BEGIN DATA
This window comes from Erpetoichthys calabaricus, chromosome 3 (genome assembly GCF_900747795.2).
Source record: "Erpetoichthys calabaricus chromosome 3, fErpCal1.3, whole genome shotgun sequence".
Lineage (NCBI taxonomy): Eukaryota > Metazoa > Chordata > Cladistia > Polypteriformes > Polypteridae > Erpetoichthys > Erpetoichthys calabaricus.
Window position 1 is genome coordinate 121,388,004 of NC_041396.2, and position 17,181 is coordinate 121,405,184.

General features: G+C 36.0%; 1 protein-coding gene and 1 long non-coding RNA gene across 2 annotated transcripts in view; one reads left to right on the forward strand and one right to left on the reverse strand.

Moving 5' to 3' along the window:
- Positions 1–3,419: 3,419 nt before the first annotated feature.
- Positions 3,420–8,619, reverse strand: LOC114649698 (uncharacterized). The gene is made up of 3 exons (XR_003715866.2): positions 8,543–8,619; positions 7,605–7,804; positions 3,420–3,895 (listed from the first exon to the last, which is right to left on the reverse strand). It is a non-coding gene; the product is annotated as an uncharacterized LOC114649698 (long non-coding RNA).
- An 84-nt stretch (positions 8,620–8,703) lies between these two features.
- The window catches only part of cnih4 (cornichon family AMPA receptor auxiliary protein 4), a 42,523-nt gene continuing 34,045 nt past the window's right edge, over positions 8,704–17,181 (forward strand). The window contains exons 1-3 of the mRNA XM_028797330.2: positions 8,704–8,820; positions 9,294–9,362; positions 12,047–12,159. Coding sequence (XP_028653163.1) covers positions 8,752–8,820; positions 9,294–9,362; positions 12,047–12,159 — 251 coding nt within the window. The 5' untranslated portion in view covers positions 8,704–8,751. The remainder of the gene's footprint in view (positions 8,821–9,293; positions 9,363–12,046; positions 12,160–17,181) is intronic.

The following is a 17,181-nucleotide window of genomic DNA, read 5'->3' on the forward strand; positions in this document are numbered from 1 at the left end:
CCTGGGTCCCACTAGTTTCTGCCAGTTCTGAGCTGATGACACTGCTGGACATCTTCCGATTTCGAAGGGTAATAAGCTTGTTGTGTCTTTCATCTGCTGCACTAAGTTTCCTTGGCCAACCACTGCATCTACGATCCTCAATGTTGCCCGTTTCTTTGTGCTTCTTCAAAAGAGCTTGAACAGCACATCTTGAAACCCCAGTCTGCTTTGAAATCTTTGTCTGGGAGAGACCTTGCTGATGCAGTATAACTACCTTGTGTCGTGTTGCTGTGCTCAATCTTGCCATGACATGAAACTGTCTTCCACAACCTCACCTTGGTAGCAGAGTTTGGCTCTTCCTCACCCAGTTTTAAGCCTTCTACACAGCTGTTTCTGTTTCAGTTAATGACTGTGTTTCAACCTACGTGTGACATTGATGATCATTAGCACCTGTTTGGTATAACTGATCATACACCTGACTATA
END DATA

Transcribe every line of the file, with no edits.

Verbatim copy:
This window comes from Erpetoichthys calabaricus, chromosome 3 (genome assembly GCF_900747795.2).
Source record: "Erpetoichthys calabaricus chromosome 3, fErpCal1.3, whole genome shotgun sequence".
Lineage (NCBI taxonomy): Eukaryota > Metazoa > Chordata > Cladistia > Polypteriformes > Polypteridae > Erpetoichthys > Erpetoichthys calabaricus.
Window position 1 is genome coordinate 121,388,004 of NC_041396.2, and position 17,181 is coordinate 121,405,184.

General features: G+C 36.0%; 1 protein-coding gene and 1 long non-coding RNA gene across 2 annotated transcripts in view; one reads left to right on the forward strand and one right to left on the reverse strand.

Moving 5' to 3' along the window:
- Positions 1–3,419: 3,419 nt before the first annotated feature.
- Positions 3,420–8,619, reverse strand: LOC114649698 (uncharacterized). The gene is made up of 3 exons (XR_003715866.2): positions 8,543–8,619; positions 7,605–7,804; positions 3,420–3,895 (listed from the first exon to the last, which is right to left on the reverse strand). It is a non-coding gene; the product is annotated as an uncharacterized LOC114649698 (long non-coding RNA).
- An 84-nt stretch (positions 8,620–8,703) lies between these two features.
- The window catches only part of cnih4 (cornichon family AMPA receptor auxiliary protein 4), a 42,523-nt gene continuing 34,045 nt past the window's right edge, over positions 8,704–17,181 (forward strand). The window contains exons 1-3 of the mRNA XM_028797330.2: positions 8,704–8,820; positions 9,294–9,362; positions 12,047–12,159. Coding sequence (XP_028653163.1) covers positions 8,752–8,820; positions 9,294–9,362; positions 12,047–12,159 — 251 coding nt within the window. The 5' untranslated portion in view covers positions 8,704–8,751. The remainder of the gene's footprint in view (positions 8,821–9,293; positions 9,363–12,046; positions 12,160–17,181) is intronic.

The following is a 17,181-nucleotide window of genomic DNA, read 5'->3' on the forward strand; positions in this document are numbered from 1 at the left end:
CCTGGGTCCCACTAGTTTCTGCCAGTTCTGAGCTGATGACACTGCTGGACATCTTCCGATTTCGAAGGGTAATAAGCTTGTTGTGTCTTTCATCTGCTGCACTAAGTTTCCTTGGCCAACCACTGCATCTACGATCCTCAATGTTGCCCGTTTCTTTGTGCTTCTTCAAAAGAGCTTGAACAGCACATCTTGAAACCCCAGTCTGCTTTGAAATCTTTGTCTGGGAGAGACCTTGCTGATGCAGTATAACTACCTTGTGTCGTGTTGCTGTGCTCAATCTTGCCATGACATGAAACTGTCTTCCACAACCTCACCTTGGTAGCAGAGTTTGGCTCTTCCTCACCCAGTTTTAAGCCTTCTACACAGCTGTTTCTGTTTCAGTTAATGACTGTGTTTCAACCTACGTGTGACATTGATGATCATTAGCACCTGTTTGGTATAACTGATCATACACCTGACTATA